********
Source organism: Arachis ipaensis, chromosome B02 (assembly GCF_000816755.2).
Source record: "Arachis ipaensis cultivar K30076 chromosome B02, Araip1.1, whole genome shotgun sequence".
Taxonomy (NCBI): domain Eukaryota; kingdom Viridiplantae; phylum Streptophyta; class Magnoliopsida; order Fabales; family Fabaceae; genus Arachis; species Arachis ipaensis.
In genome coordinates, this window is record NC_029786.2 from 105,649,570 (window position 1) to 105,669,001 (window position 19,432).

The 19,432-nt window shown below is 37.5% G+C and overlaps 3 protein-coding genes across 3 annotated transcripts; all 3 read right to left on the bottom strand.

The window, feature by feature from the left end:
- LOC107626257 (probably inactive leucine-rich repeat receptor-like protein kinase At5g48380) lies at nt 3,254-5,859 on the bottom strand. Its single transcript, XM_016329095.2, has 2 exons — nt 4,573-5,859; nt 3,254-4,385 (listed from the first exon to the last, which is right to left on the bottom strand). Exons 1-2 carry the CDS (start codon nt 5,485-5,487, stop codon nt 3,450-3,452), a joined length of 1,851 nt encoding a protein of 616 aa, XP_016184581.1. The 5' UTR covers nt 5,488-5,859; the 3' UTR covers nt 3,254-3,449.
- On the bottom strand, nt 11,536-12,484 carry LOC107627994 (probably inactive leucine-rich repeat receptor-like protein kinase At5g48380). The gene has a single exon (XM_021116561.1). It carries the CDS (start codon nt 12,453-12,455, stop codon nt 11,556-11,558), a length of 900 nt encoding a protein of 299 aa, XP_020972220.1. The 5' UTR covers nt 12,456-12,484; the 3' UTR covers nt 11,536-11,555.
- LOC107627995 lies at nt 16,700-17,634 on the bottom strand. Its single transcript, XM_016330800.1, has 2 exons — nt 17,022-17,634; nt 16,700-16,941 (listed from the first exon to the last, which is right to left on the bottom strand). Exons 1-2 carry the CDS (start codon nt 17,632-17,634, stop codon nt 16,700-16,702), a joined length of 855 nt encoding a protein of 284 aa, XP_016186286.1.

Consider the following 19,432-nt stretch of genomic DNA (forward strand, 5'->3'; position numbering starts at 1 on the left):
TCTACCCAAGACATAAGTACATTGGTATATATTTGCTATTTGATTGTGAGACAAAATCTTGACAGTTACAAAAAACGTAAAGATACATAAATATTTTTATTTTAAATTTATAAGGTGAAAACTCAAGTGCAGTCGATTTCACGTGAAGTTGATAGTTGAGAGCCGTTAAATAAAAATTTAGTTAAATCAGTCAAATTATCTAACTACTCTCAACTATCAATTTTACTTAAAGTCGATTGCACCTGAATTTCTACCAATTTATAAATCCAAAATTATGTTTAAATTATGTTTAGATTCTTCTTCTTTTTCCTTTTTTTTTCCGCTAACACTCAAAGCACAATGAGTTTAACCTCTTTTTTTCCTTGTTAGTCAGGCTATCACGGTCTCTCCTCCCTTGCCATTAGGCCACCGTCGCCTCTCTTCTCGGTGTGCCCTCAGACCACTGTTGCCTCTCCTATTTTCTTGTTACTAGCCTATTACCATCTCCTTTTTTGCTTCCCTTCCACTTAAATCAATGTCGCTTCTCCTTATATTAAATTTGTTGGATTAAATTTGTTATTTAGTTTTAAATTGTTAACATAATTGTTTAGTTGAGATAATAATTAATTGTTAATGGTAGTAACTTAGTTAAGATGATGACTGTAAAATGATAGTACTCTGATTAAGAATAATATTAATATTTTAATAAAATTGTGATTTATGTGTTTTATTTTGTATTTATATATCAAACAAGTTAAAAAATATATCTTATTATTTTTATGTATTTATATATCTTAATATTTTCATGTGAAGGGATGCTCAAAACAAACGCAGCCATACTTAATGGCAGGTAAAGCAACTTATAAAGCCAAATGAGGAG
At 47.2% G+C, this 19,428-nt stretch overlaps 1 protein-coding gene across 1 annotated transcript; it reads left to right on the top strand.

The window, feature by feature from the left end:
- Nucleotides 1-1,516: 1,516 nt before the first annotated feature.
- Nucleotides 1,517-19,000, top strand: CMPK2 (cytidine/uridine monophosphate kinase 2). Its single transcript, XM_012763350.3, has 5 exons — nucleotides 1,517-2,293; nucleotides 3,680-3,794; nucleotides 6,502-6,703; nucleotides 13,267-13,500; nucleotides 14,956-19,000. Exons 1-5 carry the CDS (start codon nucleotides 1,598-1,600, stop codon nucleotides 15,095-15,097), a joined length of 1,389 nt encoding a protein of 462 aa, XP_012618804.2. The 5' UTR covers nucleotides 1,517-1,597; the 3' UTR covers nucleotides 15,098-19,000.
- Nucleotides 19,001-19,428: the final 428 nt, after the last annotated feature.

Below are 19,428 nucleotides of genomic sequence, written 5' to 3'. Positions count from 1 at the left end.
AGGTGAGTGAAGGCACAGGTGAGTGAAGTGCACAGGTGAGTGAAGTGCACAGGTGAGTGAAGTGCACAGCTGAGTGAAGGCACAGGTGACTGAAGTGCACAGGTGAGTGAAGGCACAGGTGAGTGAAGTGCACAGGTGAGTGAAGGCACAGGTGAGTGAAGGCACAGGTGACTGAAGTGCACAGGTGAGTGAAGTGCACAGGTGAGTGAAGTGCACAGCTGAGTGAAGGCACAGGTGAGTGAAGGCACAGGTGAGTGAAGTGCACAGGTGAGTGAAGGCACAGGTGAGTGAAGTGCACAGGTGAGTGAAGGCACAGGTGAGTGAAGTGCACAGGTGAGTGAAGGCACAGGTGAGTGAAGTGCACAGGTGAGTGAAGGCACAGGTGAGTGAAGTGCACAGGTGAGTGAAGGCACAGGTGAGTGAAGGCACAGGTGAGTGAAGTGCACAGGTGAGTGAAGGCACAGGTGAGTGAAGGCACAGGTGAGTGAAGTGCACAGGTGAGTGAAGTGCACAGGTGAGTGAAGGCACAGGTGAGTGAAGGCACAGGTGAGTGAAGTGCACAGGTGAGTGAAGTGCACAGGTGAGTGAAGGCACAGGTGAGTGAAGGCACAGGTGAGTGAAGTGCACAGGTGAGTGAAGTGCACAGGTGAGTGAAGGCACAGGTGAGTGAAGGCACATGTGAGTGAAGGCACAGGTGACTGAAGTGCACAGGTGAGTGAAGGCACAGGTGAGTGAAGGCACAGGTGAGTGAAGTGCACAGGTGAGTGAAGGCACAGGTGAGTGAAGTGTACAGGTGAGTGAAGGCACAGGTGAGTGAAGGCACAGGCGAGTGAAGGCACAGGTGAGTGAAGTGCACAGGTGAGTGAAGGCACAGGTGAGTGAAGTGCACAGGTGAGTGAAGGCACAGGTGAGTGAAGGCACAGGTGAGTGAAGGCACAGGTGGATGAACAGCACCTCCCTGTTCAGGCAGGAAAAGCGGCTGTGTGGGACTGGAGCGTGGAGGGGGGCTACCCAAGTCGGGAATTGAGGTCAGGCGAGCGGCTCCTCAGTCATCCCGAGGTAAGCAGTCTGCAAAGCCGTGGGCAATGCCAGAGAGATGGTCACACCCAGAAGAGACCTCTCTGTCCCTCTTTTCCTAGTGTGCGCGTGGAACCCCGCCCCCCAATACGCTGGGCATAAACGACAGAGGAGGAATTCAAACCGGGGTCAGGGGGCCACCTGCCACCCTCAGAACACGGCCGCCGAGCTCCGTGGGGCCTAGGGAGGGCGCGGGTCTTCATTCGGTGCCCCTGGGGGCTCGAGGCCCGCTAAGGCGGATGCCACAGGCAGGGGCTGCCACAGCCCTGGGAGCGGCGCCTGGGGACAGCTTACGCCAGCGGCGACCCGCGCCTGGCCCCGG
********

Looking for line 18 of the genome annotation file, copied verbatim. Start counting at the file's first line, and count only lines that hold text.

AGGTGAGTGAAGGCACAGGTGAGTGAAGTGCACAGGTGAGTGAAGTGCACAGGTGAGTGAAGTGCACAGCTGAGTGAAGGCACAGGTGACTGAAGTGCACAGGTGAGTGAAGGCACAGGTGAGTGAAGTGCACAGGTGAGTGAAGGCACAGGTGAGTGAAGGCACAGGTGACTGAAGTGCACAGGTGAGTGAAGTGCACAGGTGAGTGAAGTGCACAGCTGAGTGAAGGCACAGGTGAGTGAAGGCACAGGTGAGTGAAGTGCACAGGTGAGTGAAGGCACAGGTGAGTGAAGTGCACAGGTGAGTGAAGGCACAGGTGAGTGAAGTGCACAGGTGAGTGAAGGCACAGGTGAGTGAAGTGCACAGGTGAGTGAAGGCACAGGTGAGTGAAGTGCACAGGTGAGTGAAGGCACAGGTGAGTGAAGGCACAGGTGAGTGAAGTGCACAGGTGAGTGAAGGCACAGGTGAGTGAAGGCACAGGTGAGTGAAGTGCACAGGTGAGTGAAGTGCACAGGTGAGTGAAGGCACAGGTGAGTGAAGGCACAGGTGAGTGAAGTGCACAGGTGAGTGAAGTGCACAGGTGAGTGAAGGCACAGGTGAGTGAAGGCACAGGTGAGTGAAGTGCACAGGTGAGTGAAGTGCACAGGTGAGTGAAGGCACAGGTGAGTGAAGGCACATGTGAGTGAAGGCACAGGTGACTGAAGTGCACAGGTGAGTGAAGGCACAGGTGAGTGAAGGCACAGGTGAGTGAAGTGCACAGGTGAGTGAAGGCACAGGTGAGTGAAGTGTACAGGTGAGTGAAGGCACAGGTGAGTGAAGGCACAGGCGAGTGAAGGCACAGGTGAGTGAAGTGCACAGGTGAGTGAAGGCACAGGTGAGTGAAGTGCACAGGTGAGTGAAGGCACAGGTGAGTGAAGGCACAGGTGAGTGAAGGCACAGGTGGATGAACAGCACCTCCCTGTTCAGGCAGGAAAAGCGGCTGTGTGGGACTGGAGCGTGGAGGGGGGCTACCCAAGTCGGGAATTGAGGTCAGGCGAGCGGCTCCTCAGTCATCCCGAGGTAAGCAGTCTGCAAAGCCGTGGGCAATGCCAGAGAGATGGTCACACCCAGAAGAGACCTCTCTGTCCCTCTTTTCCTAGTGTGCGCGTGGAACCCCGCCCCCCAATACGCTGGGCATAAACGACAGAGGAGGAATTCAAACCGGGGTCAGGGGGCCACCTGCCACCCTCAGAACACGGCCGCCGAGCTCCGTGGGGCCTAGGGAGGGCGCGGGTCTTCATTCGGTGCCCCTGGGGGCTCGAGGCCCGCTAAGGCGGATGCCACAGGCAGGGGCTGCCACAGCCCTGGGAGCGGCGCCTGGGGACAGCTTACGCCAGCGGCGACCCGCGCCTGGCCCCGG